Difference Between Theory and Law

Main Difference – Theory vs  Law

Theory and law are two terms that we encounter in the field of sciences. Although theories and laws explain various concepts in science, there is a definitive difference between theory and law. Theory explains why something happens whereas law describes what happens when certain conditions are present. This is the key difference between theory and law.

This article explains,

1. What is a Theory
     – Definition, Characteristics, Examples

2. What is a Law
     – Definition, Characteristics, Examples

3. What is the difference between Theory and LawDifference Between Theory and Law - Comparison Summary

What is a Theory

Definitions of Theory

Theory is a set of verified explanations or statements about a phenomenon. The Oxford Dictionary defines theory as “a supposition or a system of ideas intended to explain something, especially one based on general principles independent of the thing to be explained”. The American heritage defines it as “A set of statements or principles devised to explain a group of facts or phenomena, especially one that has been repeatedly tested or is widely accepted and can be used to make predictions about natural phenomena”.

Characteristics and Examples

As the above definitions indicate, a theory is an explanation that is acquired through scientific methods. A theory is formed after constant observation and repeated experimentation. Einstein’s’ theory of relativity, Darwin’s theory of evolution, Lavoisier’s oxygen theory of combustion, quantum theory, Einstein’s theory of special relativity and cell theory are some examples of scientific theories.

The credibility of a theory depends on the amount of evidence that is used to support the theory. Some theories are revised or replaced by new evidence. For example, some new information such as DNA and genetics has been added to the cell theory which was originally formulated by Schleiden and Schwann.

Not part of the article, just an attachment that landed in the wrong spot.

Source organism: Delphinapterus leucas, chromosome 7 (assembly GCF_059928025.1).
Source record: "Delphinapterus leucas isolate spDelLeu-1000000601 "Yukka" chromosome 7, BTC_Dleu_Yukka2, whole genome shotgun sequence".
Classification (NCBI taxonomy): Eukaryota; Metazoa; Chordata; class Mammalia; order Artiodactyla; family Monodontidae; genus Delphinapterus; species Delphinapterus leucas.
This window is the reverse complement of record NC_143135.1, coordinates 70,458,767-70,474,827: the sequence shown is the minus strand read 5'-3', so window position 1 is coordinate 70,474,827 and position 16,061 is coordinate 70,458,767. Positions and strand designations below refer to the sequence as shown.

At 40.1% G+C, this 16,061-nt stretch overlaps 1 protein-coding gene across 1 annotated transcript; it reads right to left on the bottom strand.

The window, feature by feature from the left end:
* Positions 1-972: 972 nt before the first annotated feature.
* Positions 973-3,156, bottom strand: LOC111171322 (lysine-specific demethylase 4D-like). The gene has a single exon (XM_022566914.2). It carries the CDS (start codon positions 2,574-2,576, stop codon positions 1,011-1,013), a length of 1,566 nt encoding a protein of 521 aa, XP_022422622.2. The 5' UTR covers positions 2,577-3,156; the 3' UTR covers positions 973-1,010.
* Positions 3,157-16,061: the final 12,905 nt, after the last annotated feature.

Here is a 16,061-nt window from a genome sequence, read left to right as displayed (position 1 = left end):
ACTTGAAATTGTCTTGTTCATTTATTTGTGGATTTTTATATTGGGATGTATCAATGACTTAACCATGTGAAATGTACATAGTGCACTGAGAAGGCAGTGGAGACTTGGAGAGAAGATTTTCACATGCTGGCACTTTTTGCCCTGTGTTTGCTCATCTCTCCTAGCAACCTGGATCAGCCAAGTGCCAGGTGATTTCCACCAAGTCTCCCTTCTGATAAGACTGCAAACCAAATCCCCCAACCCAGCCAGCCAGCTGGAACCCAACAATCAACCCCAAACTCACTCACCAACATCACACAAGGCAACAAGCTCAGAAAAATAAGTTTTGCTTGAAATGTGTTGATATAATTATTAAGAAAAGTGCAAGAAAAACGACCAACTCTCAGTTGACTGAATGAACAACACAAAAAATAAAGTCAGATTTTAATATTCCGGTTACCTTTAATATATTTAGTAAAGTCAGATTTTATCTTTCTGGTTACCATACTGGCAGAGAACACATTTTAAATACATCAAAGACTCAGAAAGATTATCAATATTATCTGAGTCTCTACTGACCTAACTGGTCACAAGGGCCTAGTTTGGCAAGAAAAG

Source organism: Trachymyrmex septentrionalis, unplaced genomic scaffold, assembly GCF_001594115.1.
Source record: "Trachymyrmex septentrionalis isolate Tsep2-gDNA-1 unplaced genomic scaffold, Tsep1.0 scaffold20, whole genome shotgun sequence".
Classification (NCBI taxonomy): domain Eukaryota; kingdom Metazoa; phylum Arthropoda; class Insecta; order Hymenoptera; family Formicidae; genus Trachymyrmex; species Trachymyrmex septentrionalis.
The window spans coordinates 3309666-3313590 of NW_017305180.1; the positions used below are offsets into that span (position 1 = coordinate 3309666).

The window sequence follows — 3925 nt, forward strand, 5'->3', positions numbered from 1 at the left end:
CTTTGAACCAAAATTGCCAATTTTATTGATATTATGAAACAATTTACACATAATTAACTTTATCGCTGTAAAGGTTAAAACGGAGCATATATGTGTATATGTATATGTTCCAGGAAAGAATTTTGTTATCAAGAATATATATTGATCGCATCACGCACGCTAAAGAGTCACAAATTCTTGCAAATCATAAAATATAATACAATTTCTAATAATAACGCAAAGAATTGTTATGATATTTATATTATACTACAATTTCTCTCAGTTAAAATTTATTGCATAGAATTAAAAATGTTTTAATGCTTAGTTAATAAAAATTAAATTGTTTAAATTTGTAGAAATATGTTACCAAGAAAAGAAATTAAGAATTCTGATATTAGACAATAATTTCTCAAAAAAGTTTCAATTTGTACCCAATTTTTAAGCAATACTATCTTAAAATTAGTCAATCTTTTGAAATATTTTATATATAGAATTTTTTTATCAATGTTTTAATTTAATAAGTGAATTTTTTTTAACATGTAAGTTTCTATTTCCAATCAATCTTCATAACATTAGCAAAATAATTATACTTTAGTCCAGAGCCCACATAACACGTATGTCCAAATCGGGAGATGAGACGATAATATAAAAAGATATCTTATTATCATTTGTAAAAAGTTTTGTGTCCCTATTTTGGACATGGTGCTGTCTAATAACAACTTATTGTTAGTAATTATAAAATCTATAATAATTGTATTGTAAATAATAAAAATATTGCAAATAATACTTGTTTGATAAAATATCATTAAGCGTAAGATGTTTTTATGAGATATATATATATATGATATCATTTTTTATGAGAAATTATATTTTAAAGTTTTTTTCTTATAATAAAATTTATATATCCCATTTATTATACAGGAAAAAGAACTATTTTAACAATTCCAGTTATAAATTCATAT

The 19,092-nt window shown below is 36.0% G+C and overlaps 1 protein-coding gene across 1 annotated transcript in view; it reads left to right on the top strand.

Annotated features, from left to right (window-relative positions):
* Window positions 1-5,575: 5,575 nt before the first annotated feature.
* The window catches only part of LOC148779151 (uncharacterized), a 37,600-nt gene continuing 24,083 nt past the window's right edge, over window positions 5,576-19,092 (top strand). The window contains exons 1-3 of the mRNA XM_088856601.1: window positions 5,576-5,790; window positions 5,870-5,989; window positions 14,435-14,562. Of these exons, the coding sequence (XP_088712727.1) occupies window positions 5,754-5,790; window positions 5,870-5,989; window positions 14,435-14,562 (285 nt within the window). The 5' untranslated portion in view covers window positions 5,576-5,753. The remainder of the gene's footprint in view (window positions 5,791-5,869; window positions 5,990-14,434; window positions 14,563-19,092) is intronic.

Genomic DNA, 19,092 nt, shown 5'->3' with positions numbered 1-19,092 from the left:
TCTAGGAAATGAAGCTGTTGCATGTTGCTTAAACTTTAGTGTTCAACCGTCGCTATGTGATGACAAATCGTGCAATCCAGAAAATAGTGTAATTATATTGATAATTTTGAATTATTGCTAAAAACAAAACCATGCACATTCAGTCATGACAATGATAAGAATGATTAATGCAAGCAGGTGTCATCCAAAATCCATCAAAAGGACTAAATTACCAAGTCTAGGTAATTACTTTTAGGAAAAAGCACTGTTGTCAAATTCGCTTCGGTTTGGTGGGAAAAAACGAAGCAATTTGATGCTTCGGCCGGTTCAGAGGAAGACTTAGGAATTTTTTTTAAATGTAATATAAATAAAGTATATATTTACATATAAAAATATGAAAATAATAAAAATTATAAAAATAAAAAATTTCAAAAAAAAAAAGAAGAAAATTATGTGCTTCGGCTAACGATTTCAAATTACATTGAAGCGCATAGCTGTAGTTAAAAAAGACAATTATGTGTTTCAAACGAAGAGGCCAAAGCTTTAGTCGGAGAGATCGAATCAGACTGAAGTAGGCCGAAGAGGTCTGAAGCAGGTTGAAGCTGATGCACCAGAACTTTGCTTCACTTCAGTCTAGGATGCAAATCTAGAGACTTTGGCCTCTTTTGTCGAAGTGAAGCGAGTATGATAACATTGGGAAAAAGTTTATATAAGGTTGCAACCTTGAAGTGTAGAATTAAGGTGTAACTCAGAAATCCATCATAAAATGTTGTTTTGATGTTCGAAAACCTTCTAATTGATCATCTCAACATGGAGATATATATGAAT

Difference Between Theory and Law

Theory of Evolution

What is a Law

Definitions of Law

A scientific law is different from a theory. A law is a generalization that describes what happens when certain conditions are met. The Oxford dictionary defines law as “A statement of fact, deduced from observation, to the effect that a particular natural or scientific phenomenon always occurs if certain conditions are present”. The American heritage dictionary defines it as “A statement describing a relationship observed to be invariable between or among phenomena for all cases in which the specified conditions are met”.

Characteristics and Examples

As the above definitions explain, laws are typically based on observations, specially repeated experimental observations. To be more specific, it describes what happens when certain conditions are met. For example, Newton’s first law of motion states:

“An object at rest stays at rest and an object in motion stays in motion with the same speed and in the same direction unless acted upon by an unbalanced force.”

The condition in this law is written in italics. According to this law, the position of an object doesn’t change unless an external force is applied.

Some examples of scientific laws include Newton’s law of motion, Mendelian laws of heredity, and Boyle’s law.

Laws describe how something happens with proof, but they cannot explain why something happens. Laws are universally observable facts; therefore they cannot be challenged or revised.

Main Difference - Theory vs Law

Kepler’s law

Difference Between Theory and Law

Definition:

Theory: Theory is defined as a supposition or a system of ideas intended to explain something, especially one based on general principles independent of the thing to be explained.

Law: Law is defined as a statement of fact, deduced from observation, to the effect that a particular natural or scientific phenomenon always occurs if certain conditions are present.

Function

Theory: Theories explain the cause of a phenomenon.  

Law: Law describes the nature of a phenomenon.

Base

Theory: Theories are based on proof or evidence.

Law: Laws are based on scientific observations.

Conditions

Theory: Theories may not consist of conditions.

Law: Laws describe what happens when certain conditions are met.

Revision

Theory: Theories can be revised or replaced as new evidence comes to light.

Law: Laws are not typically revised since they are universally observable.

Image Courtesy:

“297234” (Public Domain) via Pixabay

“Kepler laws diagram” By Hankwang – Own work (CC BY 2.5) via Commons Wikimedia

About the Author: Hasa

Hasa has a BA degree in English, French and Translation studies. She is currently reading for a Masters degree in English. Her areas of interests include literature, language, linguistics and also food.